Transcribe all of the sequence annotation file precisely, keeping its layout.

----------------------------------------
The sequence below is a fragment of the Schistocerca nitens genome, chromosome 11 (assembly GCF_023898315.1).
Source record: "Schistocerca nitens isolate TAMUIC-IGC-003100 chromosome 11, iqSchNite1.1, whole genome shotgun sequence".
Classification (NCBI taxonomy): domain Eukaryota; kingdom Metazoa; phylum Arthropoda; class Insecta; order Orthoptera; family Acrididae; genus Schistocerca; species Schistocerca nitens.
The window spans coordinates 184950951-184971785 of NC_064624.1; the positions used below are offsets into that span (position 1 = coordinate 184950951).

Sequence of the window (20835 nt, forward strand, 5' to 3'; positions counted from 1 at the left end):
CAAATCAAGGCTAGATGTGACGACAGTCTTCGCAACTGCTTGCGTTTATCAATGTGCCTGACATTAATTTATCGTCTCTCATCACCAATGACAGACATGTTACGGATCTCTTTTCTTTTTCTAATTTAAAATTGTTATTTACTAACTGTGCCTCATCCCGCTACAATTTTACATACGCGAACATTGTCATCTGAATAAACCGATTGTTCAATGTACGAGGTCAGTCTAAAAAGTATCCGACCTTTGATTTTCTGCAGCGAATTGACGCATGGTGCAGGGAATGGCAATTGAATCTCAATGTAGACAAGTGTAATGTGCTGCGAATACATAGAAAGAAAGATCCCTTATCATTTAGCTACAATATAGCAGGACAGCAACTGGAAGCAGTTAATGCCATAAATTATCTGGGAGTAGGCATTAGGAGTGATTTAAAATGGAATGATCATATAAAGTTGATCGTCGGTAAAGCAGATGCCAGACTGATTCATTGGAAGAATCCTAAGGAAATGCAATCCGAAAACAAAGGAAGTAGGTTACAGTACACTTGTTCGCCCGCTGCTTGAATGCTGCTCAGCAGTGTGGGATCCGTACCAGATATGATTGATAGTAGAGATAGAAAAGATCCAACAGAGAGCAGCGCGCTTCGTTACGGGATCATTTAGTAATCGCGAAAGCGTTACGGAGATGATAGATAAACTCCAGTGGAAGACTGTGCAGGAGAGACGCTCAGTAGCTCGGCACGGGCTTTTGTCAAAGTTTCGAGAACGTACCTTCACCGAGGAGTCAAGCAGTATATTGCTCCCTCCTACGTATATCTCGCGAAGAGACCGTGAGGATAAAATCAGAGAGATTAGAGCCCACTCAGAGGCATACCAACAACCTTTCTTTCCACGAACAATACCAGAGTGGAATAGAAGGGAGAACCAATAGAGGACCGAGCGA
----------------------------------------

The sequence below is a fragment of the Schistocerca nitens genome, chromosome 11 (assembly GCF_023898315.1).
Source record: "Schistocerca nitens isolate TAMUIC-IGC-003100 chromosome 11, iqSchNite1.1, whole genome shotgun sequence".
Classification (NCBI taxonomy): domain Eukaryota; kingdom Metazoa; phylum Arthropoda; class Insecta; order Orthoptera; family Acrididae; genus Schistocerca; species Schistocerca nitens.
The window spans coordinates 184950951-184971785 of NC_064624.1; the positions used below are offsets into that span (position 1 = coordinate 184950951).

Sequence of the window (20835 nt, forward strand, 5' to 3'; positions counted from 1 at the left end):
CAAATCAAGGCTAGATGTGACGACAGTCTTCGCAACTGCTTGCGTTTATCAATGTGCCTGACATTAATTTATCGTCTCTCATCACCAATGACAGACATGTTACGGATCTCTTTTCTTTTTCTAATTTAAAATTGTTATTTACTAACTGTGCCTCATCCCGCTACAATTTTACATACGCGAACATTGTCATCTGAATAAACCGATTGTTCAATGTACGAGGTCAGTCTAAAAAGTATCCGACCTTTGATTTTCTGCAGCGAATTGACGCATGGTGCAGGGAATGGCAATTGAATCTCAATGTAGACAAGTGTAATGTGCTGCGAATACATAGAAAGAAAGATCCCTTATCATTTAGCTACAATATAGCAGGACAGCAACTGGAAGCAGTTAATGCCATAAATTATCTGGGAGTAGGCATTAGGAGTGATTTAAAATGGAATGATCATATAAAGTTGATCGTCGGTAAAGCAGATGCCAGACTGATTCATTGGAAGAATCCTAAGGAAATGCAATCCGAAAACAAAGGAAGTAGGTTACAGTACACTTGTTCGCCCGCTGCTTGAATGCTGCTCAGCAGTGTGGGATCCGTACCAGATATGATTGATAGTAGAGATAGAAAAGATCCAACAGAGAGCAGCGCGCTTCGTTACGGGATCATTTAGTAATCGCGAAAGCGTTACGGAGATGATAGATAAACTCCAGTGGAAGACTGTGCAGGAGAGACGCTCAGTAGCTCGGCACGGGCTTTTGTCAAAGTTTCGAGAACGTACCTTCACCGAGGAGTCAAGCAGTATATTGCTCCCTCCTACGTATATCTCGCGAAGAGACCGTGAGGATAAAATCAGAGAGATTAGAGCCCACTCAGAGGCATACCAACAACCTTTCTTTCCACGAACAATACCAGAGTGGAATAGAAGGGAGAACCAATAGAGGACCGAGCGA